Are you related to one of James MacDougall’s children?
The family of a Facebook sperm donor who has fathered fifteen children to lesbian women without telling them he has a genetic condition have claimed that he was offering his services because he’s ‘kind-hearted’.
James MacDougall, 37, went ahead with private sperm donations to a number of lesbian women despite knowing that he suffered from Fragile X syndrome, an inheritable condition which leads to low IQ and developmental delay, and cannot be cured.
His identity emerged last night after an almost unprecedented move by a judge in a Family Court battle – after he demanded access to some of the children. Mrs Justice Lieven, sitting in Derby, named MacDougall, 37, to stop other women from using him as a sperm donor.
His incurable genetic condition leads to low IQ and developmental delay which could affect the children he fathered.
Now his adoptive parents June and John MacDougall have spoken in defence of James and revealed their son’s donor obsession.
Mrs MacDougall, 73, told MailOnline how her son was now ‘struggling with it all’ after being banned from being involved in the lives of some of the children he had fathered.
James MacDougall, 37, went ahead with private sperm donations despite knowing that he suffered from Fragile X syndrome
James MacDougall, 37, went ahead with private sperm donations despite knowing that he suffered from Fragile X syndrome. The genetic condition, which is inheritable, leads to low IQ and developmental delay and cannot be cured. Pictured: Library image of a technician in blue gloves doing control check of the in vitro fertilization process using a microscope
Sperm donation in the UK
Every year, around 2,500 men and women in the UK have a baby with the help of a sperm donor.
But donation from men in the UK is lower than demand, according to reports.
The exact number of sperm donors in the UK is unknown, but in 2008, the Human Fertilisation and Embryology Authority (HFEA) reported that out of the 500 new donors it needed each year, it had 307 new donor registrations between 2006 and 2008.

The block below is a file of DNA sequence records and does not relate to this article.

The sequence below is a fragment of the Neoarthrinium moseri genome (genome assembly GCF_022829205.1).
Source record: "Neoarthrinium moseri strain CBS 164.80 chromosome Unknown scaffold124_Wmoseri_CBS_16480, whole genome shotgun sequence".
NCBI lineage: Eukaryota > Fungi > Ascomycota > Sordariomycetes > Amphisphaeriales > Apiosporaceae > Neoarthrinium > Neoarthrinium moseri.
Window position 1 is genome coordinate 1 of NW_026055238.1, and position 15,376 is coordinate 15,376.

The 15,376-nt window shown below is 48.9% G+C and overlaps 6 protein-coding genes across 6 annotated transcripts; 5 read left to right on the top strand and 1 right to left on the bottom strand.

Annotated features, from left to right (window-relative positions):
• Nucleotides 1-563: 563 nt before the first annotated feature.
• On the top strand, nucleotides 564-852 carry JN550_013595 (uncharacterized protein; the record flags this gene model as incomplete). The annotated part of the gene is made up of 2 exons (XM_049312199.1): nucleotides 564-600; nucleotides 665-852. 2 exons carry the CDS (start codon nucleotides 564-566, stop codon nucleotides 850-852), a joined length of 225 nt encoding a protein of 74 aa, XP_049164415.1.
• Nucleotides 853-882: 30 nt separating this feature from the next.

In 2014, to tackle the shortage of donors in the UK, a national sperm bank serving the UK opened in Birmingham.
It closed less than two years later after just nine donors signed up.
In the UK, it is illegal for sperm donors to be paid for their donations.
But they are allowed to receive a maximum of £35 for each visit to the clinic, cover their expenses.
Using a private sperm donor can cost people around £700 to £1,600 for each cycle of treatment, through the HFEA.
People using donated sperm should be offered counselling before they go ahead, the NHS says.
In 1945, Dr Mary Barton, working in London, published the first modern account of Donor Insemination in the British Medical Journal, which was widley condemned.
The retired hospital assistant and dinner lady said: ‘He wanted to be part of their lives, he wanted to see his children.
‘He is kind hearted and would do anything for anybody but he is gullible. He just wanted to help those people, help those women in a gay relationship fulfil their dreams and become parents.
‘He didn’t seek any money, as far as we are aware, for providing that service, he just did it.’
Mrs MacDougall and husband John, also 73, and a retired city council engineer, are supporting their son ‘whole heartedly’ against ‘cruel’ accusations they say have been made against him by sone of the lesbian mums.
The couple, who have two other children, told how James was a carrier of the condition Fragile X.
His mum, who gave evidence in a court case in his support, said: ‘Rather than being a sufferer he is a carrier which he could pass on to the next generation. He inherited it from his birth mother, as his two half siblings did.
‘But he would have told those mothers about the condition, we are convinced he would, to help protect the children.’
Mrs MacDougall, speaking from the comfortable family home in Nottinghamshire, claimed her son is ‘a victim’ in a court ruling which went against him being in his bid to be allowed access to four of the children he had fathered.
The court had heard he had signed an agreement saying he did not want any contact with some of the children but he had applied to the courts for parental responsibility orders, and child arrangements orders, allowing him to spend time with four of his children.
Three mothers opposed the father’s request.
Mrs MacDougall claims her son is a ‘victim of those girls’ and had never forgone parental responsibility for some of the children born after he advertised on a social media page for lesbian women seeking sperm donors, are currently aged between three and a few months old.
Mrs Justice Lieven (pictured) found that MacDougall was a complex person, with learning difficulties and on the autistic spectrum, with fixed views, concrete thinking and a profound lack of insight
Speaking to MailOnline from her lounge, where she said she had helped look after and entertain one of her ‘grandchildren’ she said: ‘The little girl stayed here so often and James and us would help look after her while her mum and her partner were busy working.’
She told how her beloved son, adopted as an allegedly abused baby, suffered from ‘autism and learning difficulites’ and survived on disability handouts while holding down volunteer work.